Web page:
AN ORIGINAL PODCAST FOR TEACHERS, STUDENTS AND OTHER CURIOUS PEOPLE
Today I had a coffee with Bill Kyzner and Bob Scheer and we unpacked the 2023 May Title 2: For artists and natural scientists, which is more important: what can be explained or what cannot be explained? Discuss with reference to the arts and the natural sciences. Questions that arose included: When does one become an “artist” or “scientist”? What does it mean to “explain”? Important for the artist/scientist to do what? So many different questions and ideas came up as we talked, I hope this gives you some food for your TOK thought!
Do good explanations have to be true?
Today’s topic is a previous TOK Essay title: “Do good explanations have to be true?” To help me explore this question, I am joined by four fellow IB & TOK Teachers: Mr. Bill Kyzner representing Political Science, Mr. Francis Wynne, representing the Classics, including Latin Language & Greek Mythology, Mr. Jordan West-Pratt representing Natural Sciences, and today I’ll be representing the Arts.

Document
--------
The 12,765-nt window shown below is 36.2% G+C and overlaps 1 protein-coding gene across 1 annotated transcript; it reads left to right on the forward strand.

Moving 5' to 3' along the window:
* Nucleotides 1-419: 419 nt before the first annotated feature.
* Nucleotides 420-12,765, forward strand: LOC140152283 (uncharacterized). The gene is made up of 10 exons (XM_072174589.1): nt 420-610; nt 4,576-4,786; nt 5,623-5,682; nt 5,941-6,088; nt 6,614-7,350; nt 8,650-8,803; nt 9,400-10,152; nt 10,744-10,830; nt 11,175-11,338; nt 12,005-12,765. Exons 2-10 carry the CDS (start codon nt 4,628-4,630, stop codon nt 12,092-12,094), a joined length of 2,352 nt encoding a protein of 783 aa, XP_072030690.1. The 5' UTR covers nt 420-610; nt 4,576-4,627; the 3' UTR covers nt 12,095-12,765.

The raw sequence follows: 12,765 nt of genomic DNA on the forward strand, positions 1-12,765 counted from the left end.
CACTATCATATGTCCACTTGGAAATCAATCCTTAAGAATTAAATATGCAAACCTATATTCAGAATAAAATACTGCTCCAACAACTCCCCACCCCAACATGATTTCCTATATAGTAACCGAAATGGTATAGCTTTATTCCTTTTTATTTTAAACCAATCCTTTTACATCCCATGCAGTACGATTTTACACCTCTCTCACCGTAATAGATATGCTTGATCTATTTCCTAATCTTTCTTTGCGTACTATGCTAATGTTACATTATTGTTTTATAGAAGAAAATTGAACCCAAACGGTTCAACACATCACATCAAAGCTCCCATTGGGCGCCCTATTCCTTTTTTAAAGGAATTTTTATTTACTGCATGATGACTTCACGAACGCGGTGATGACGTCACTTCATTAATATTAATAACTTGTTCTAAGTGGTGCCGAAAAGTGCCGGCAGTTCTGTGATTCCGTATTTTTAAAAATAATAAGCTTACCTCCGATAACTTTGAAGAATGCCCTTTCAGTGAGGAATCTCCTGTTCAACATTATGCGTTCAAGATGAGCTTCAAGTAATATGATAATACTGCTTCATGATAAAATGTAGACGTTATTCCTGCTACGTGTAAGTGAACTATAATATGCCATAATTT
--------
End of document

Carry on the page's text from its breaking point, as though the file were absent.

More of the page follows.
Questions we discuss in relation to Natural Sciences, Political Science, Classics and the Arts:
Three things that stand out to me after this conversation:
Finally, I still am left wondering about the relationship of truth to the goodness of an explanation, and how that might differ depending on the audience of the explanation - who is the explanation for? what is its’ purpose? and does that determine what makes it good rather than its truth quality? There’s still much to be considered here. A title like this one seems so simple, and yet so complex once we start to unpack it.
No matter if you’re a TOK student, teacher or knowledge enthusiast, I hope that our discussion got you thinking about the relationship of good explanations and truth in your areas of interest or expertise. Tune in again next time for the next episode of TOK Talk.
Thank you to the random street performer in Shanghai for the intro and outro music.